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Seniors warned about a scam to get cash

Dept on Aging offers clues that someone may be victim
of financial exploitation

SPRINGFIELD - January 14, 2013.  Illinois Department
on Aging (IDoA) Director John K. Holton, Ph.D., is
warning seniors about an attempt to scam seniors and
steal their money.  IDoA is acting to alert Illinois
seniors based on a report by Springfield Police that
two elderly females fell victim to the scam.  In two
recent cases, a man reportedly called and told the
victim he works at their bank.  He got the victims to
share information from their bank statements and told
them he believed a bank employee was stealing from
their account.  He asked for their help to catch the
person.  The man convinced the victims to make cash
withdrawals from their accounts then meet with him to
give him the cash.  The man got away with almost
seven thousand dollars.

“Financial exploitation is the most common reported
type of elder abuse.  It’s disgusting that there are
people who target older adults in order to steal
their money,” said Director Holton.  “A good rule of
thumb is to never give anyone who calls on the phone,
or sends email, personal information including bank

In fiscal year 2011 the state received 6,205 reports
of suspected elder financial abuse and exploitation
which accounts for 57% percent of all reported cases
of abuse against elders.  Only2.2% percent of those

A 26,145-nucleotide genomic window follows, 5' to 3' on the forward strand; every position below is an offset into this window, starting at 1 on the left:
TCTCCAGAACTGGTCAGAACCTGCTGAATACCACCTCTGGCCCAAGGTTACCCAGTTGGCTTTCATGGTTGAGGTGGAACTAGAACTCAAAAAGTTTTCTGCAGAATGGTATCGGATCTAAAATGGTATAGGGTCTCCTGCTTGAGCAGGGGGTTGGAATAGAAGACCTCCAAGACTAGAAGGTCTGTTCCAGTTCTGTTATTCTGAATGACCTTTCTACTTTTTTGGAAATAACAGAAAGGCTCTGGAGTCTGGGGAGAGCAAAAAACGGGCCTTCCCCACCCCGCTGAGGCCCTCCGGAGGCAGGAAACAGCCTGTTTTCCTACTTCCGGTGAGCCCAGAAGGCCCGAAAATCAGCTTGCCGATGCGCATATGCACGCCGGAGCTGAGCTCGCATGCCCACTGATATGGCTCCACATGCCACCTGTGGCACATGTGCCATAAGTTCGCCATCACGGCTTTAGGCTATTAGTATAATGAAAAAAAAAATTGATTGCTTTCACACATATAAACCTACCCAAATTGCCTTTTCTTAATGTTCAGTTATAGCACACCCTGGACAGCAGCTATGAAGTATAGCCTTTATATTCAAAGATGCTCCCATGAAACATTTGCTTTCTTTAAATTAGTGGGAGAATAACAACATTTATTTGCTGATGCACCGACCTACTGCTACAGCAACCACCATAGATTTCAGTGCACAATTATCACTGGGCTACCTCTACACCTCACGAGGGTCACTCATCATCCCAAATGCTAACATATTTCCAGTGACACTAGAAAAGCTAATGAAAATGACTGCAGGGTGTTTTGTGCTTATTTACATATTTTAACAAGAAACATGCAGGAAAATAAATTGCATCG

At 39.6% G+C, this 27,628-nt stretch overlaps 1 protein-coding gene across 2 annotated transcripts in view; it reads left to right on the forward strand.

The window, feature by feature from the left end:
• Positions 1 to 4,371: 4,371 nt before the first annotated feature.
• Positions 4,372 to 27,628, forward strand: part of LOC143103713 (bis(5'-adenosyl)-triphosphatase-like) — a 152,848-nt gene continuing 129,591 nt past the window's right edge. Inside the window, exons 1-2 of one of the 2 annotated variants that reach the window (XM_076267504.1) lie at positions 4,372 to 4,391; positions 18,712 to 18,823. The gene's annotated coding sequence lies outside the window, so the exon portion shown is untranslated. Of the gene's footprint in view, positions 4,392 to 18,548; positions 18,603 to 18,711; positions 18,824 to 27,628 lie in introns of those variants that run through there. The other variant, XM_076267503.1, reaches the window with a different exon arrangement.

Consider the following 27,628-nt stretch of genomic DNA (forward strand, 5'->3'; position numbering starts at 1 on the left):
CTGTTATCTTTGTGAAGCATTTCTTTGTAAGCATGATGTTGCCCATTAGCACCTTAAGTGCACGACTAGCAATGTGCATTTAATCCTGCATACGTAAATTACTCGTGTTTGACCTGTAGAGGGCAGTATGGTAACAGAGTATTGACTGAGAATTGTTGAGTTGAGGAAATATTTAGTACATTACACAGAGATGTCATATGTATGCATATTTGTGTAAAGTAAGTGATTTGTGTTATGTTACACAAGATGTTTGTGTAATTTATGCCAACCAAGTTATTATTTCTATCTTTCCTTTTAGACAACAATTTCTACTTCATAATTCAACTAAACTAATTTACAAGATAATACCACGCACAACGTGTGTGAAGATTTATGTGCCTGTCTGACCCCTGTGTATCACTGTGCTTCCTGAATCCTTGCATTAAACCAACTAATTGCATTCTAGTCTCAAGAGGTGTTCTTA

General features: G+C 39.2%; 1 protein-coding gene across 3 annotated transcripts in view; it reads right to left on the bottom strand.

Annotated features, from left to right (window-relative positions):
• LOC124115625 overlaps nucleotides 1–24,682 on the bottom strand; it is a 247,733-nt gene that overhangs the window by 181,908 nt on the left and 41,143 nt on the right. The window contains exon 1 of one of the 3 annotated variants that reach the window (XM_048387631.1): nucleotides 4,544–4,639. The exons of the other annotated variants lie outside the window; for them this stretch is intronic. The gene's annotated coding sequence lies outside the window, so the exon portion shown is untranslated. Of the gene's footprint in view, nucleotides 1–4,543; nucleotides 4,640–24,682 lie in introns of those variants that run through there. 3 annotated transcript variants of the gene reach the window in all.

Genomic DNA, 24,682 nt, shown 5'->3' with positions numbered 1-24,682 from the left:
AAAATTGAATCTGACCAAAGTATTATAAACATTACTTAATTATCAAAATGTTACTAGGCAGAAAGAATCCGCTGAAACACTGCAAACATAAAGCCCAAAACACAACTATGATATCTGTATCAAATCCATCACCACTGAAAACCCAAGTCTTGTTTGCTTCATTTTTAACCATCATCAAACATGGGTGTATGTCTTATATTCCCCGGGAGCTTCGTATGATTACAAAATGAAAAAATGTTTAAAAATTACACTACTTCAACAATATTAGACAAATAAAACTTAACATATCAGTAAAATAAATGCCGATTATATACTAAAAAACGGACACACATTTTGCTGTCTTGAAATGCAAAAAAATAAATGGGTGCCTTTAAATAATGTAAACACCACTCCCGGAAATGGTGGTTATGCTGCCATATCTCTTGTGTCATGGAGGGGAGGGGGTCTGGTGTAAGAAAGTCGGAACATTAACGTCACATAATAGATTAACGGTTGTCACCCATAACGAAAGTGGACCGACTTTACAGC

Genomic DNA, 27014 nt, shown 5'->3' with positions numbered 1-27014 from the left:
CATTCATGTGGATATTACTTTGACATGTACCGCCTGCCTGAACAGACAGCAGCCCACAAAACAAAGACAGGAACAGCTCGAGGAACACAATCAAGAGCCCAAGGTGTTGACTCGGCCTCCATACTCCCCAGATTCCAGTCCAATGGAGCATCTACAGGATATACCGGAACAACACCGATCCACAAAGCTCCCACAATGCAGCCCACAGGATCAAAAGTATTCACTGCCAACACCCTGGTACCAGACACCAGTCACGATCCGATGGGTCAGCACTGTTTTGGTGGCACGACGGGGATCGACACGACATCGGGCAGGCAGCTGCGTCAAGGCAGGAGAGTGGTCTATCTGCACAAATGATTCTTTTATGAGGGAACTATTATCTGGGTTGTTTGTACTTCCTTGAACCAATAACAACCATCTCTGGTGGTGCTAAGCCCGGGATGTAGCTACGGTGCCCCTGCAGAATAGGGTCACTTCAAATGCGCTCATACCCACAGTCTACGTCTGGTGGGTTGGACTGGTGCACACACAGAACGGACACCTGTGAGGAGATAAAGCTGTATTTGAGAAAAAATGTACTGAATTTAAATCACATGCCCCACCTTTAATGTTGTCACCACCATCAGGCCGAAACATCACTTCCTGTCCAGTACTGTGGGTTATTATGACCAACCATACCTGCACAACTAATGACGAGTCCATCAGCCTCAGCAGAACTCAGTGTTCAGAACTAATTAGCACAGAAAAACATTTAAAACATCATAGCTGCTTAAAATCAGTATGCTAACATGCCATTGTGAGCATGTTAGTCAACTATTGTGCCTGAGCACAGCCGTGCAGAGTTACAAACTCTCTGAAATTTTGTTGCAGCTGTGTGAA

cases were reported by banks and other financial

As a defense against predators that prey on
financially vulnerable seniors, IDoA administers the
Bankers and Seniors Against Financial Exploitation or
the B* SAFE training program.  The training is now
required to teach staff at Illinois banks and credit
unions to identify and report suspicious
circumstances.  Since the training became a state
regulatory requirement in 2011, several scams have
been uncovered and prevented.

Warning signs that a senior may be a victim of
financial exploitation include: sudden changes in
bank accounts or banking practices; the inclusion of
additional names on a senior’s bank signature card;
unauthorized withdrawal(s) of the victim’s funds
using the victim’s ATM or credit card; large sums of
money loaned with no repayment arrangement; abrupt
changes in a will or other financial documents;
excessive charges for residence or services;
complaints of deception or theft of funds or

To learn more about preventing elder abuse and
neglect, including financial exploitation, log on to
the Illinois Department on Aging website at:  Anyone who suspects
that an older adult is being mistreated should call
the Illinois Department on Aging 24 hour Elder Abuse
Hotline at 1-866-800-1409.


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